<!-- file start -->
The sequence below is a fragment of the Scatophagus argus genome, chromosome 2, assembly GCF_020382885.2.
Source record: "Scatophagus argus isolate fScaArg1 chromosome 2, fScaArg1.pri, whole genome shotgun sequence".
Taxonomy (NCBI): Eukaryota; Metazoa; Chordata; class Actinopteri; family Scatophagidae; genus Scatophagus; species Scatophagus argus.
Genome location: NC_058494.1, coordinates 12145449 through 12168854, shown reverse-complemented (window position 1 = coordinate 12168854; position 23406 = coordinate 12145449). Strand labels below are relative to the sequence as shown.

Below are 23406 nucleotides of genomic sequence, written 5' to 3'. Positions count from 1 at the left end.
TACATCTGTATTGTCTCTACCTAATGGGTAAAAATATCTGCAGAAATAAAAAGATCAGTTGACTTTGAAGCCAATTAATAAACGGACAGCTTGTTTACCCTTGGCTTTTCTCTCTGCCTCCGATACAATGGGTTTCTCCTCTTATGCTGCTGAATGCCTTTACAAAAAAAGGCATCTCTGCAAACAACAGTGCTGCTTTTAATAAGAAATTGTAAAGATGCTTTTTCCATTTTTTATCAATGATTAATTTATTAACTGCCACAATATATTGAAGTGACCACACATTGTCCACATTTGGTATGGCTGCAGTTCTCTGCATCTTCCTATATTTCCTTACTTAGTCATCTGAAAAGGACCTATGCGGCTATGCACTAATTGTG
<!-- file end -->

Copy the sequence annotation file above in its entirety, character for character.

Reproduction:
The sequence below is a fragment of the Scatophagus argus genome, chromosome 2, assembly GCF_020382885.2.
Source record: "Scatophagus argus isolate fScaArg1 chromosome 2, fScaArg1.pri, whole genome shotgun sequence".
Taxonomy (NCBI): Eukaryota; Metazoa; Chordata; class Actinopteri; family Scatophagidae; genus Scatophagus; species Scatophagus argus.
Genome location: NC_058494.1, coordinates 12145449 through 12168854, shown reverse-complemented (window position 1 = coordinate 12168854; position 23406 = coordinate 12145449). Strand labels below are relative to the sequence as shown.

Below are 23406 nucleotides of genomic sequence, written 5' to 3'. Positions count from 1 at the left end.
TACATCTGTATTGTCTCTACCTAATGGGTAAAAATATCTGCAGAAATAAAAAGATCAGTTGACTTTGAAGCCAATTAATAAACGGACAGCTTGTTTACCCTTGGCTTTTCTCTCTGCCTCCGATACAATGGGTTTCTCCTCTTATGCTGCTGAATGCCTTTACAAAAAAAGGCATCTCTGCAAACAACAGTGCTGCTTTTAATAAGAAATTGTAAAGATGCTTTTTCCATTTTTTATCAATGATTAATTTATTAACTGCCACAATATATTGAAGTGACCACACATTGTCCACATTTGGTATGGCTGCAGTTCTCTGCATCTTCCTATATTTCCTTACTTAGTCATCTGAAAAGGACCTATGCGGCTATGCACTAATTGTG